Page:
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Agribusiness / Food in Algeria

  • ‘Betting on Africa to Feed the World’ – AfDB president Adesina

    BOTSWANA, 2017/10/17 The president of the African Development Bank, Akinwumi Adesina, will deliver the Norman Borlaug Lecture on Monday 16 October as part of the World Food Prize events taking place from October 16 to 20, 2017 in Des Moines, Iowa, USA. The Norman Borlaug Lecture under the title: “Betting on Africa to Feed the World”, will be held on World Food Day, October 16, in conjunction with the annual World Food Prize celebration.
  • Africa: How to Adapt to Beat Crippling Droughts

    BOTSWANA, 2017/07/17 Right presently, 14 million people across southern Africa face going hungry due to the prolonged drought brought on by the strongest El Niño in 50 years. South Africa will import half of its maize and in Zimbabwe as a lot of as 75 % of crops have been abandoned in the worst-hit areas. With extreme weather, such as failed rains, and drought projected to become additional likely as a result of climate change, some farmers are by presently taking matters into their own hands, and pro-actively diversifying the crops they grow.
  • Africa And Middle East Famines: How China Can Do More

    CHINA, 2017/07/09 The unprecedented outbreak of famine early this year in Africa and the Middle East can be traced to conflict as the root cause. Can China step in to help mitigate the calamity through its Belt and Road initiative? Famine broke out in South Sudan in March 2017. At around the same time, the United Nations announced that Nigeria, Somalia and Yemen were as well on the verge of being hit by long draught, putting around 20 million at risk of starvation. The UN described this as an unprecedented humanitarian crisis and appealed to the international community to donate US$4.4 billion — with little success.
  • Africa: Factbox-World's Major Famines of the Last 100 Years

    BOTSWANA, 2017/03/12 People are currently starving to death in four nations, and 20 million lives are at risk in the next six months The U.N. children's agency UNICEF said on Tuesday nearly 1.4 million children were at "imminent risk" of death in famines in Nigeria, Somalia, South Sudan and Yemen. Famine was formally declared on Monday in parts of South Sudan, which has been mired in civil war since 2013. People are by presently starving to death in all four nations, and the World Food Programme says additional than 20 million lives are at risk in the next six months. The United Nations defines famine as at the same time as at least 20 % of households in an area face extreme food shortages, acute malnutrition rates exceed 30 %, and two or additional people per 10,000 are dying per day.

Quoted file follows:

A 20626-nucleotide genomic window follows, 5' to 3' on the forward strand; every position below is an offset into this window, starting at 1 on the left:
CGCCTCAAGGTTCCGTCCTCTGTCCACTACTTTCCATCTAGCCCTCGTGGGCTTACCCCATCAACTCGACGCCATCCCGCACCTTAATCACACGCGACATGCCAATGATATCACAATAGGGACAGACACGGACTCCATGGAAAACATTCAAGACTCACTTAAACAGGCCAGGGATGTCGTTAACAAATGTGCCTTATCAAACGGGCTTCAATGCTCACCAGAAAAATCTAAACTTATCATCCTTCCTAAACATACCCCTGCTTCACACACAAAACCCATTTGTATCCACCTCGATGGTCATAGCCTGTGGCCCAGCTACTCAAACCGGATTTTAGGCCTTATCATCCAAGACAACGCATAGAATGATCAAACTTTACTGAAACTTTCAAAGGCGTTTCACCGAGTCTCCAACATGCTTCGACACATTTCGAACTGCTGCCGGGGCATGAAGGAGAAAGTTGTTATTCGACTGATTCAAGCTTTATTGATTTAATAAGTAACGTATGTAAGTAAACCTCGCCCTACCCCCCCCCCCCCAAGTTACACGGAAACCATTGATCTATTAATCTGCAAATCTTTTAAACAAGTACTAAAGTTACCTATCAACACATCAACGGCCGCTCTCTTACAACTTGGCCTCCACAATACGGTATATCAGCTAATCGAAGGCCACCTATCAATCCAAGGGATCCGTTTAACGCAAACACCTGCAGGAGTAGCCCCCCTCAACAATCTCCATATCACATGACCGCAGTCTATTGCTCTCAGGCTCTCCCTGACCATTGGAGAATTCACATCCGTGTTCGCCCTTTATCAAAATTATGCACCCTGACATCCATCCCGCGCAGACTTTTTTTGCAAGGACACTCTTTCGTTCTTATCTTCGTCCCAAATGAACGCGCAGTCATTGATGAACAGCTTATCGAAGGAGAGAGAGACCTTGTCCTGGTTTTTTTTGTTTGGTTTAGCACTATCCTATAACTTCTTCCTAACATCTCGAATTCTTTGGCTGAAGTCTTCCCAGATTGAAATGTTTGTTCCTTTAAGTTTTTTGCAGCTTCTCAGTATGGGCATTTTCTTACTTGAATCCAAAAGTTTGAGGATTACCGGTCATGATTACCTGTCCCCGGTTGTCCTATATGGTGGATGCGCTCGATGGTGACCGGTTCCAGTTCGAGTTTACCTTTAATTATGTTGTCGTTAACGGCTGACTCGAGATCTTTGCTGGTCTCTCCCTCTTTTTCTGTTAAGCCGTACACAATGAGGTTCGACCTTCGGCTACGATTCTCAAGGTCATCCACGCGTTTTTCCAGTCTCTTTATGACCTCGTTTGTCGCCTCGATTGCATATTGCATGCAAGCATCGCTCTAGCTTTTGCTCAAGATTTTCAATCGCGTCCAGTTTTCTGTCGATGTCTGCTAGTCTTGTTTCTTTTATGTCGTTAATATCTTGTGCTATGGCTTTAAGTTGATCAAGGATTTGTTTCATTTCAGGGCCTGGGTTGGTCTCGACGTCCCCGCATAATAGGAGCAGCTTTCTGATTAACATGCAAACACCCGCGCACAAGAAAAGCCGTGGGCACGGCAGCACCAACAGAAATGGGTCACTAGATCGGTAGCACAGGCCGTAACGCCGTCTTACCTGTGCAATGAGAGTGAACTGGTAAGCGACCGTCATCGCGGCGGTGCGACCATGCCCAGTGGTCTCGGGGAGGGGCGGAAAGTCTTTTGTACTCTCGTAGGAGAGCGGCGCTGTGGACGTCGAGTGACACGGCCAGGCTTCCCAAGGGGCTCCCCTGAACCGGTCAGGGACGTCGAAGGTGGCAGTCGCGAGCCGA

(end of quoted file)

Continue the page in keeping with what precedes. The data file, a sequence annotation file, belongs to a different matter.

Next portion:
• Algeria expands fertiliser production with new plant

    ALGERIA, 2015/01/09   Algeria expands fertiliser production with new plant En Français Fertiliser production is increasing in Algeria, thanks in part to two new major sites already online and a third due to start early 2015. In the first nine months of 2014, export revenue from fertilisers almost tripled from a year ago to $657m, with ammonia and urea the biggest sellers, accounting for one-third of non-hydrocarbons exports, second only to oil derivative products. Exports of ammonia alone doubled year-on-year to reach $421.7m between January and September 2014. The highest growth rate, however, came from other mineral fertiliser products, primarily urea. Mineral fertiliser exports jumped more than tenfold to $235.3m in the same period thanks to the addition of a second production plant, Sorfert, in August 2013.
  • Home-grown food to cut costs

    ALGERIA, 2013/06/12 Buoyed by considerable revenues from its hydrocarbons exports, the Algerian government is embarking on a series of initiatives aimed at modernising the agricultural sector and boosting food production. Although similar strategies are being implemented to generate activity in a number of different areas of the economy, authorities will likely pay appropriate attention to agriculture given an historic reliance on imports and the traditional emphasis on self-sufficiency.